My personal favorite of the scenarios has to be The Far Future, which snuck up on me and completely surprised me. I don’t want to spoil it so I’ll avoid revealing too much, but its inspirations lie heavily with the Alien franchise. I’ll just give you the gameplay hook: There is largely no combat in this chapter and the entire thing is an atmospheric horror game. This chapter, titled Mechanical Heart, involves you playing a recently born robot on a spaceship. The sound design, pacing, and visuals are expertly done. Outside of being an incredibly ambitious survival horror segment built into an RPG, this also had my favorite story segment of the bunch. It wears its influences strongly on its sleeve but excels despite that. There’s brilliant usage of foreshadowing, and the dialogue was wonderfully written.
When I finished it I was left bewildered when I remembered again that what I had just was a faithful remake of a game released in 1994. It’s unreal how well Live A Live holds up, it was ahead of its time. I’d love to gush about this scenario further because I think Mechanical Heart is now single-handedly the greatest thing ever on SNES. However, a pre-release review is not the place for that, but I will say that I think you should definitely play this close to the end.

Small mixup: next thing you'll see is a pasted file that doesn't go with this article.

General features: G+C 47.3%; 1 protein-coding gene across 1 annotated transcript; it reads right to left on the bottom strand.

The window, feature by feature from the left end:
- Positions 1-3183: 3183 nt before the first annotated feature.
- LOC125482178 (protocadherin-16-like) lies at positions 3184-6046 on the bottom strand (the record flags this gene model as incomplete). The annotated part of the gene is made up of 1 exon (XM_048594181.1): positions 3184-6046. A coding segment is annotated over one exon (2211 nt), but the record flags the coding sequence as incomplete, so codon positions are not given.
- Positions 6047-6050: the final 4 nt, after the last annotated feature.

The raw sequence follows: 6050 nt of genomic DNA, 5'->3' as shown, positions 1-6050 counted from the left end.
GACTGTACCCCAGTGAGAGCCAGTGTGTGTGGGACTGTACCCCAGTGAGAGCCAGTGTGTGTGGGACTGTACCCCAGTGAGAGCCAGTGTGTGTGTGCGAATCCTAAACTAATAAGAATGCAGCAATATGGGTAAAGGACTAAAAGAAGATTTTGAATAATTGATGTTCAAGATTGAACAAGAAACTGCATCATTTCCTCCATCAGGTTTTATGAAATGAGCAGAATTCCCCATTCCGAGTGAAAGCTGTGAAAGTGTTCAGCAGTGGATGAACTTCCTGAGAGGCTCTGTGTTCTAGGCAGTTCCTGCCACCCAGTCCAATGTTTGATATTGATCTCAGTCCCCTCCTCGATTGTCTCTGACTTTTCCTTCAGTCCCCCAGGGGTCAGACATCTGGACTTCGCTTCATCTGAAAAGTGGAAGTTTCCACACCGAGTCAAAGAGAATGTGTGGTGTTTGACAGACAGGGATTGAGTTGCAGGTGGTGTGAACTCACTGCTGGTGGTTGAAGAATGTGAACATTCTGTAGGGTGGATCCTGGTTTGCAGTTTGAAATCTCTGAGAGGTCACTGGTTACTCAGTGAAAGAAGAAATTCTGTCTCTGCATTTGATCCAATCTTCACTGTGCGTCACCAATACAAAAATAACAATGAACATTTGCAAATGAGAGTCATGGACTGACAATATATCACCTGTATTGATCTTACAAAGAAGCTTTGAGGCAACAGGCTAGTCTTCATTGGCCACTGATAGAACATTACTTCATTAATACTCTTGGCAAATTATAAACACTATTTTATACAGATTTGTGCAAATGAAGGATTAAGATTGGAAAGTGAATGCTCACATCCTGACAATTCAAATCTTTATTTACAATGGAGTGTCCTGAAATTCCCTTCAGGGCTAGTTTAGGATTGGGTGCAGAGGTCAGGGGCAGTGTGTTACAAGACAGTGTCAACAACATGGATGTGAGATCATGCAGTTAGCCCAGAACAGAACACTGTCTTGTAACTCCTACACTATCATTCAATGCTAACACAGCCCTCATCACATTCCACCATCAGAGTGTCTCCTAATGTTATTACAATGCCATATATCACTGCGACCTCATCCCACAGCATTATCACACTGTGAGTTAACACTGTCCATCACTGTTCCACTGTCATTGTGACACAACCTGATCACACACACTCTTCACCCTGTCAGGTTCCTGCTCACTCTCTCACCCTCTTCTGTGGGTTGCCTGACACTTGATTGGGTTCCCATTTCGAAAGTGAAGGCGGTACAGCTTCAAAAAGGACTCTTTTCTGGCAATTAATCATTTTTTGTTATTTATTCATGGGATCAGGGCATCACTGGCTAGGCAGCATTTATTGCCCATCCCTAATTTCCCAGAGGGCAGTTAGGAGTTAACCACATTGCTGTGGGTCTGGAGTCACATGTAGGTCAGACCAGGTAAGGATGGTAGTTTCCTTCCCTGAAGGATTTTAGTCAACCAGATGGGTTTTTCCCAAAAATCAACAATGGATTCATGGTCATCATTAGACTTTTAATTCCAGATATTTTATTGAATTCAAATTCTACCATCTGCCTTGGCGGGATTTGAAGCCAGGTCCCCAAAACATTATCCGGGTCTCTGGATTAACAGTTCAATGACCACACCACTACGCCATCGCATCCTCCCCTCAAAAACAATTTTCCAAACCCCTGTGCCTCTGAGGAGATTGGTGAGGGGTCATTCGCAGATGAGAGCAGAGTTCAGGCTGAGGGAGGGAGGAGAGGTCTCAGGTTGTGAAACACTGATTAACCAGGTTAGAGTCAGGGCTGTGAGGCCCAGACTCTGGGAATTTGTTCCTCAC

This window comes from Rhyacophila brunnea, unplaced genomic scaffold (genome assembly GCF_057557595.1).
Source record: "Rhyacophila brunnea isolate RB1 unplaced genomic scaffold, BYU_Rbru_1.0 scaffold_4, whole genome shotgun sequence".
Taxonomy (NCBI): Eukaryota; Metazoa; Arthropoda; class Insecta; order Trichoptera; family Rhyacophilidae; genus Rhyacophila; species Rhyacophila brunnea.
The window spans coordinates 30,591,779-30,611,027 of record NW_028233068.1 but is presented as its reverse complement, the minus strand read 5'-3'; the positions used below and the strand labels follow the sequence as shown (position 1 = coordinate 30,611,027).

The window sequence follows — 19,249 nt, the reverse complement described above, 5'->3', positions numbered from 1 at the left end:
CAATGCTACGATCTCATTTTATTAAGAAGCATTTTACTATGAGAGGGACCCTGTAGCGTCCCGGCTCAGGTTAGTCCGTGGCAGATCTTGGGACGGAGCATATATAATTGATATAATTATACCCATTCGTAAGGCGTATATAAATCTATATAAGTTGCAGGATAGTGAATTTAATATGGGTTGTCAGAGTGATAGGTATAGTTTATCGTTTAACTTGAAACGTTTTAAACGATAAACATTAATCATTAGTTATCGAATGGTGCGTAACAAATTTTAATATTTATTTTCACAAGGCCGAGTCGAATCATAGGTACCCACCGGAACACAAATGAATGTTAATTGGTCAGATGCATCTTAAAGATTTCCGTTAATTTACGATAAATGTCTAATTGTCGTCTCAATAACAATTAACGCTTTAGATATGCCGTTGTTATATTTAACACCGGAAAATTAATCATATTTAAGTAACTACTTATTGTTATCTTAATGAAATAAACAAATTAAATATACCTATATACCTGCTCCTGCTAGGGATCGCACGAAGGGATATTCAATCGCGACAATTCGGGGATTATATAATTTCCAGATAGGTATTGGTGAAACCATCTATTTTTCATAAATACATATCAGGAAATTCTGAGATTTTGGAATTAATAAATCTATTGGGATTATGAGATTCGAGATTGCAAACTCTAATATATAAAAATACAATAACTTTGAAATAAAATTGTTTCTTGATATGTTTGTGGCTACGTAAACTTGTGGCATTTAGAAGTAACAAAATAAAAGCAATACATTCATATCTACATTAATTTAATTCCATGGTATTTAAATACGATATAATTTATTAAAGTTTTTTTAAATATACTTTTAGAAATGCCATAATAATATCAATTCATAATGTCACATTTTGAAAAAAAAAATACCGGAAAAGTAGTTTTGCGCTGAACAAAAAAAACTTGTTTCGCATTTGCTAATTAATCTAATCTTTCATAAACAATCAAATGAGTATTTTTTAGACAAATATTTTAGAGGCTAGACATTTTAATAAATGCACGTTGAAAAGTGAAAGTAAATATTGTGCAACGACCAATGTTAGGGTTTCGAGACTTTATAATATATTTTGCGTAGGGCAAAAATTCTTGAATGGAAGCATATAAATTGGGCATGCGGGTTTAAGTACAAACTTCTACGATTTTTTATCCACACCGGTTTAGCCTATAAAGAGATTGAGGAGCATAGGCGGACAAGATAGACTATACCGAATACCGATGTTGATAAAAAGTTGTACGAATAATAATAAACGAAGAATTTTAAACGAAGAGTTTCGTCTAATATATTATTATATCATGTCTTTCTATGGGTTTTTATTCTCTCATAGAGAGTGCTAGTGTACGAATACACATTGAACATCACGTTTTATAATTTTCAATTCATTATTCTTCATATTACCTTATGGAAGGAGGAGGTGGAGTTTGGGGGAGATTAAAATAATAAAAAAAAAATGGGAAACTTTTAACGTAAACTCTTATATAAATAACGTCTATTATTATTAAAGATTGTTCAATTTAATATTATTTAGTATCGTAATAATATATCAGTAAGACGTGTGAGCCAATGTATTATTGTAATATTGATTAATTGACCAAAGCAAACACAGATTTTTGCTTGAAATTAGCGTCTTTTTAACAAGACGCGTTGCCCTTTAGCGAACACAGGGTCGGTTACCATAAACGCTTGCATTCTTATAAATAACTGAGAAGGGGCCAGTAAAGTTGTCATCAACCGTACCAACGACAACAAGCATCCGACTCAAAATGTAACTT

Not all scenarios are made equally, however, or even half as good as this one. But they are all generally good, with the weaker links not taking away too much from the whole. Prehistory was the weakest for me by far, but I still found it charming in how it conveyed its entire story without actual dialogue. I started with Near Future because Akira seemed cool, and his gimmick of being able to read NPC minds was cool even if it kind of becomes tedious to use.
Each chapter has been given voice-over as well with this remake, in both English and Japanese. The entire game is not fully voiced, but important cutscenes all are. What some people might not understand is that some scenarios play up silly or campy vibes more than others. Make no mistake, when Live A Live wants to make you feel things, it will do so with the utmost precision. The writers know when to have fun and be campy, but will convey its serious moments with tact. The actors rise to meet this and succeed.
While I respect Live A Live as a work of art, so much so that it’s probably become one of my favorite games now, it is nowhere near perfect. The gameplay is probably where people will find the most issue because it’s rather simplistic and you can’t skip animations. Battles happen on a grid, with the best comparison I can draw is the classic ATB on a small-scaled SRPG grid. Characters can move around when their ATB gauge fills and can use a skill with no MP/SP cost. I was surprised to find it devoid of Triangle Strategy and Octopath Traveler’s combat speed-up options. Live A Live’s battle animations are incredible, but some of them can go a bit long. Your health will also completely refill between fights, which makes for an approachable and simple battle system. It’s not complicated, and I liked it after a bit of a learning curve.